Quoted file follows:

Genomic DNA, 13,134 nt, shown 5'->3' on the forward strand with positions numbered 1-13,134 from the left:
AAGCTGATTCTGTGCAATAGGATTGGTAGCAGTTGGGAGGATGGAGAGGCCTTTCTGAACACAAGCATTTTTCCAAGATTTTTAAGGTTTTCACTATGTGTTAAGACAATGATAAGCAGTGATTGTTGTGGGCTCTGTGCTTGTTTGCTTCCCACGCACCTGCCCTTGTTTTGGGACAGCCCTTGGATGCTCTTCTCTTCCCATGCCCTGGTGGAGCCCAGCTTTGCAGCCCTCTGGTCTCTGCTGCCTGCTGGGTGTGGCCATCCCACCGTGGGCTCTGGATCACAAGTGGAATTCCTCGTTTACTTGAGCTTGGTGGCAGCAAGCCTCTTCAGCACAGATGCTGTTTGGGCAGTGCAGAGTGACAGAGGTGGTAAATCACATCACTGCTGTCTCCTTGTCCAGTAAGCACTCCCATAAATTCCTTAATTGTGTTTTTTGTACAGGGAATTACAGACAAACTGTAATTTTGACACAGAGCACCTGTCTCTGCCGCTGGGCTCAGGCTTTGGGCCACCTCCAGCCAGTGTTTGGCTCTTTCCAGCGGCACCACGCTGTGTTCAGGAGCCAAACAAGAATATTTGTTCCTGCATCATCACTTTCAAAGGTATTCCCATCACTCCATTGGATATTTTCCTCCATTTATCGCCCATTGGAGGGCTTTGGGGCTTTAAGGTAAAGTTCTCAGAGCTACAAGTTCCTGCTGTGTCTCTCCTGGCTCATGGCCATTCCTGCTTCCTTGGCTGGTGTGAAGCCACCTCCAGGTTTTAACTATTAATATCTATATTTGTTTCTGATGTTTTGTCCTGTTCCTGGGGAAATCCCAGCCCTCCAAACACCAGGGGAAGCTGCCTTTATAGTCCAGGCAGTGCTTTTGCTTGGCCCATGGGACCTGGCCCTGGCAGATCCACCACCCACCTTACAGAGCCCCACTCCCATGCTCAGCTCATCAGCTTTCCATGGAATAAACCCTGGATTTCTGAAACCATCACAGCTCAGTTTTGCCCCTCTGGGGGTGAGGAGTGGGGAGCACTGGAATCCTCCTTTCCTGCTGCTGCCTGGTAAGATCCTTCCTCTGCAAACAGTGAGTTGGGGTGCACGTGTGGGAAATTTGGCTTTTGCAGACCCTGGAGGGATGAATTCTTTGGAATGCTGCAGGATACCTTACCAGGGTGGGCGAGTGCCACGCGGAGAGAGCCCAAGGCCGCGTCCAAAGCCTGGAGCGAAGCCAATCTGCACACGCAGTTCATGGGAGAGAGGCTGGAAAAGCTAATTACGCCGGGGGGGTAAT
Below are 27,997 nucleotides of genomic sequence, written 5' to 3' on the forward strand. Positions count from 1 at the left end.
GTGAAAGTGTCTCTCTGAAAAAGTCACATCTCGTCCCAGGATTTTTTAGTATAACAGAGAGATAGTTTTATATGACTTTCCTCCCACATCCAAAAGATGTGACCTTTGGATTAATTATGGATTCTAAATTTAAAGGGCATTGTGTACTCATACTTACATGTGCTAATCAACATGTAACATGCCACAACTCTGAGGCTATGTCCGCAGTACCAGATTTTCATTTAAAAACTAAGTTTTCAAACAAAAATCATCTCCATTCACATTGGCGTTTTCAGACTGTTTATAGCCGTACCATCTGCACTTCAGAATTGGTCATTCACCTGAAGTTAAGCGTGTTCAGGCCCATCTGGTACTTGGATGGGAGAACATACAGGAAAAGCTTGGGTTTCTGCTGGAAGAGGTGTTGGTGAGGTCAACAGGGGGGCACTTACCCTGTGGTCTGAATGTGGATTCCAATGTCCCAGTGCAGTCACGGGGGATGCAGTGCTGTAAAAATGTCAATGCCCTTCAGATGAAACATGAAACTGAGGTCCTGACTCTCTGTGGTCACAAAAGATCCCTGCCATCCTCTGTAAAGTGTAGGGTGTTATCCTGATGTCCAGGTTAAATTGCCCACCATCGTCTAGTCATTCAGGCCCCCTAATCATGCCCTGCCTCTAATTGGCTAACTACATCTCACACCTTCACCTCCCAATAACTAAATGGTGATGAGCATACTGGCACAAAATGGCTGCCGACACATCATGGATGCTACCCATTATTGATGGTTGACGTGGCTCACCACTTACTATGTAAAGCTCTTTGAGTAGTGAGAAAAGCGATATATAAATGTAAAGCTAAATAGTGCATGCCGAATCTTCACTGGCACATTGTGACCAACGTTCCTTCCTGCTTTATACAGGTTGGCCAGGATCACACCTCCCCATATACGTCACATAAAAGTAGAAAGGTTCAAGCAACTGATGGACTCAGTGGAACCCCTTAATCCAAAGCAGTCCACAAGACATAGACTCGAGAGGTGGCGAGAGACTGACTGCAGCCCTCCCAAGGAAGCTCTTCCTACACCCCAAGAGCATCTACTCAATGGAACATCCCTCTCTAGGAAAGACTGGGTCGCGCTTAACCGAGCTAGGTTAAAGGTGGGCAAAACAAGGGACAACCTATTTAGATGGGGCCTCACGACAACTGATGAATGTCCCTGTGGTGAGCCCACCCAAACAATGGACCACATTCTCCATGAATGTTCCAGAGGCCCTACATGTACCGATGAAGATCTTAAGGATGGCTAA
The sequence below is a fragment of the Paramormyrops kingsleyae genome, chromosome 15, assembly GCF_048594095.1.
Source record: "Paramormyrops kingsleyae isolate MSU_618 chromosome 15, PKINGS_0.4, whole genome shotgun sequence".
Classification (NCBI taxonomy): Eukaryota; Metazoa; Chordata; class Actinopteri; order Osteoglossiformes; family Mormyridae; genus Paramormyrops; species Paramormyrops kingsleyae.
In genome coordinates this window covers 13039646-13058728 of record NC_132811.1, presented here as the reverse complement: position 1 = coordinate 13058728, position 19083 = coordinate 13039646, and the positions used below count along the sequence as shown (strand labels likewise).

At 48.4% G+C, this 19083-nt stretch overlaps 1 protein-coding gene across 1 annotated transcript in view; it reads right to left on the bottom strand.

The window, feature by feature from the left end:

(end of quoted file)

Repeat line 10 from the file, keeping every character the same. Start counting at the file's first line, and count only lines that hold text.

The window, feature by feature from the left end: